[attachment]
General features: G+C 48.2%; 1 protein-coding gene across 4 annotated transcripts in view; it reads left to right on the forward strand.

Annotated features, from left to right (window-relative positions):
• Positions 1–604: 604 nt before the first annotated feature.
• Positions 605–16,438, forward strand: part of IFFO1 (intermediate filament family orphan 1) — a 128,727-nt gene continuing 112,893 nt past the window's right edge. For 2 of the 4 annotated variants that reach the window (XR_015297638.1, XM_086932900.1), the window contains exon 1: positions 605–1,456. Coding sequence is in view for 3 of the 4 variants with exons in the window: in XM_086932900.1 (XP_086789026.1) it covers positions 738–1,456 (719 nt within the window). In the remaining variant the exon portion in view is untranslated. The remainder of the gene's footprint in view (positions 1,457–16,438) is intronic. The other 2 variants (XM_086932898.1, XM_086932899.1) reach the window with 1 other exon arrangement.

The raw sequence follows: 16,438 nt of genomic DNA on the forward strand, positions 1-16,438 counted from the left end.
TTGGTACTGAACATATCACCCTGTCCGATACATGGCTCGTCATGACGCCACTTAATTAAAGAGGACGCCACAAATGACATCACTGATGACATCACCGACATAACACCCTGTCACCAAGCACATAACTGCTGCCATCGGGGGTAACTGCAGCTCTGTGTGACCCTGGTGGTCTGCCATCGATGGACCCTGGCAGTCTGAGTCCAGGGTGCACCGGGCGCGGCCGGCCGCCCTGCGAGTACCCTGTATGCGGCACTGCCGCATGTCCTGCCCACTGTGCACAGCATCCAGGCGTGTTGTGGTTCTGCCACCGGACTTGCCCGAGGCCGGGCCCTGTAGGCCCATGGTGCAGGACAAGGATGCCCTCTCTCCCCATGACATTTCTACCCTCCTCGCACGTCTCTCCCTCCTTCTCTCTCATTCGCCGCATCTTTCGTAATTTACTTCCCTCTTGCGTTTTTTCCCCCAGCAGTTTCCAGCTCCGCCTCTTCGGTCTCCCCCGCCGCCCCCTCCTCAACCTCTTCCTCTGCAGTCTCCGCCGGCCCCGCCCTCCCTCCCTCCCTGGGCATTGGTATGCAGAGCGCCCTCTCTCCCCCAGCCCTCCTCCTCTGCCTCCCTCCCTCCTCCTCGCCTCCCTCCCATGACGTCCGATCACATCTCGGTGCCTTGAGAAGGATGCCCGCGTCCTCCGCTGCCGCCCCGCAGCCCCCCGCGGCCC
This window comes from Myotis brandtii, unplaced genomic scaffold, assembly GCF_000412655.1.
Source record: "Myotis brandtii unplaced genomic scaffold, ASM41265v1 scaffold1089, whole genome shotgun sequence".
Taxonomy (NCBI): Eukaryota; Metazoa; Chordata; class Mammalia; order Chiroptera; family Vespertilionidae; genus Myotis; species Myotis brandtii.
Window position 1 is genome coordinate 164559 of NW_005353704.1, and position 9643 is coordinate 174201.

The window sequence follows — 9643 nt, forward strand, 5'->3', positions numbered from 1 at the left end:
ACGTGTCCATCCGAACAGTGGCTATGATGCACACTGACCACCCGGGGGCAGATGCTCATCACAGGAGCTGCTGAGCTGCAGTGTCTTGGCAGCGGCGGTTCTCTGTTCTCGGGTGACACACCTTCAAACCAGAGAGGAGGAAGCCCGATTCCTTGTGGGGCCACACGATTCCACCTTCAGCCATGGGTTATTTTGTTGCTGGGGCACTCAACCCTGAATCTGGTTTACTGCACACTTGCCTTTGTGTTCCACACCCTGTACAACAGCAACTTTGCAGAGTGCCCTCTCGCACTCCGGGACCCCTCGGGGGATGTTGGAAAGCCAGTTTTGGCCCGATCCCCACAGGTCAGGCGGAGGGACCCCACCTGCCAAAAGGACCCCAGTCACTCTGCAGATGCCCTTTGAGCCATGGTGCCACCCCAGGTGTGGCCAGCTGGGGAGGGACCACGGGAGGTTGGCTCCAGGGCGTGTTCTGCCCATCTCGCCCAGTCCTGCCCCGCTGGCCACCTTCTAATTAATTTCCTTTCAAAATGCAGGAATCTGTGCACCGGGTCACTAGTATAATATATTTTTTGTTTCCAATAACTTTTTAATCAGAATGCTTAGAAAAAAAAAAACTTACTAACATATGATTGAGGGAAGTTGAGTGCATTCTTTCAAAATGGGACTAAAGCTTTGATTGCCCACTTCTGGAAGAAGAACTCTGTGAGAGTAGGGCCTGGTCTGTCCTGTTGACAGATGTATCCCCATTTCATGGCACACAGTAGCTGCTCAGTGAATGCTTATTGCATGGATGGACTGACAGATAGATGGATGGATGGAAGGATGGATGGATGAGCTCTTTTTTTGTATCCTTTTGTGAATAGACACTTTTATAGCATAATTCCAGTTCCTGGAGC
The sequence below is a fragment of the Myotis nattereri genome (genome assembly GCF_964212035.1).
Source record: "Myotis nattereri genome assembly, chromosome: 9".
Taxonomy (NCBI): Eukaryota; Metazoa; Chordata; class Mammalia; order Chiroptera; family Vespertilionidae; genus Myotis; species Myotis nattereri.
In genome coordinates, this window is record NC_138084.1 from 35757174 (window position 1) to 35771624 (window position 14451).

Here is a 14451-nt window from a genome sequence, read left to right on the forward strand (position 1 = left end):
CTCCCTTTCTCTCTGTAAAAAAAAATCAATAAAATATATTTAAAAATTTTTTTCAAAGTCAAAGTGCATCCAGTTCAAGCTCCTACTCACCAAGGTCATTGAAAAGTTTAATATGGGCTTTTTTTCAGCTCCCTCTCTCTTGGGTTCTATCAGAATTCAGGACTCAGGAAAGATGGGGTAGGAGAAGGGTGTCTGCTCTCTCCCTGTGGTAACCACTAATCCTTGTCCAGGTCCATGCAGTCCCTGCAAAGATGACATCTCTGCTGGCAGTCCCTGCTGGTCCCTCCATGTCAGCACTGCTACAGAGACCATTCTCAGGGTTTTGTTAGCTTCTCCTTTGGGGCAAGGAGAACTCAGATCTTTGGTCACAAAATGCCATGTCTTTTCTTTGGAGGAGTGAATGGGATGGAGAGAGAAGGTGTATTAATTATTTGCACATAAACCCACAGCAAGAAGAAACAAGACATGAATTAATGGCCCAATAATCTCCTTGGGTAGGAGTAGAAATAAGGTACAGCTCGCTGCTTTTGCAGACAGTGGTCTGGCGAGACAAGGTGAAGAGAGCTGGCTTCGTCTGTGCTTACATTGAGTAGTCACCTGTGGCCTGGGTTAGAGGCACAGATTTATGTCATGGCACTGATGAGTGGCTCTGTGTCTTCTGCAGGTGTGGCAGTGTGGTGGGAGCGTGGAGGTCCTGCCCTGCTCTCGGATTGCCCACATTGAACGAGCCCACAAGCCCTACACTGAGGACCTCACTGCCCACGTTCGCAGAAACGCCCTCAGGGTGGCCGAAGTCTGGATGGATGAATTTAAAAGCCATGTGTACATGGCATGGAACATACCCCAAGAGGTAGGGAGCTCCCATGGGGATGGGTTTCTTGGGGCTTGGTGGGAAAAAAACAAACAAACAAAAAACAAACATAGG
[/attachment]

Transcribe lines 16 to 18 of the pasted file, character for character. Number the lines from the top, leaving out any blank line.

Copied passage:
In genome coordinates, this window is record NC_138084.1 from 35757174 (window position 1) to 35771624 (window position 14451).

Here is a 14451-nt window from a genome sequence, read left to right on the forward strand (position 1 = left end):
CTCCCTTTCTCTCTGTAAAAAAAAATCAATAAAATATATTTAAAAATTTTTTTCAAAGTCAAAGTGCATCCAGTTCAAGCTCCTACTCACCAAGGTCATTGAAAAGTTTAATATGGGCTTTTTTTCAGCTCCCTCTCTCTTGGGTTCTATCAGAATTCAGGACTCAGGAAAGATGGGGTAGGAGAAGGGTGTCTGCTCTCTCCCTGTGGTAACCACTAATCCTTGTCCAGGTCCATGCAGTCCCTGCAAAGATGACATCTCTGCTGGCAGTCCCTGCTGGTCCCTCCATGTCAGCACTGCTACAGAGACCATTCTCAGGGTTTTGTTAGCTTCTCCTTTGGGGCAAGGAGAACTCAGATCTTTGGTCACAAAATGCCATGTCTTTTCTTTGGAGGAGTGAATGGGATGGAGAGAGAAGGTGTATTAATTATTTGCACATAAACCCACAGCAAGAAGAAACAAGACATGAATTAATGGCCCAATAATCTCCTTGGGTAGGAGTAGAAATAAGGTACAGCTCGCTGCTTTTGCAGACAGTGGTCTGGCGAGACAAGGTGAAGAGAGCTGGCTTCGTCTGTGCTTACATTGAGTAGTCACCTGTGGCCTGGGTTAGAGGCACAGATTTATGTCATGGCACTGATGAGTGGCTCTGTGTCTTCTGCAGGTGTGGCAGTGTGGTGGGAGCGTGGAGGTCCTGCCCTGCTCTCGGATTGCCCACATTGAACGAGCCCACAAGCCCTACACTGAGGACCTCACTGCCCACGTTCGCAGAAACGCCCTCAGGGTGGCCGAAGTCTGGATGGATGAATTTAAAAGCCATGTGTACATGGCATGGAACATACCCCAAGAGGTAGGGAGCTCCCATGGGGATGGGTTTCTTGGGGCTTGGTGGGAAAAAAACAAACAAACAAAAAACAAACATAGG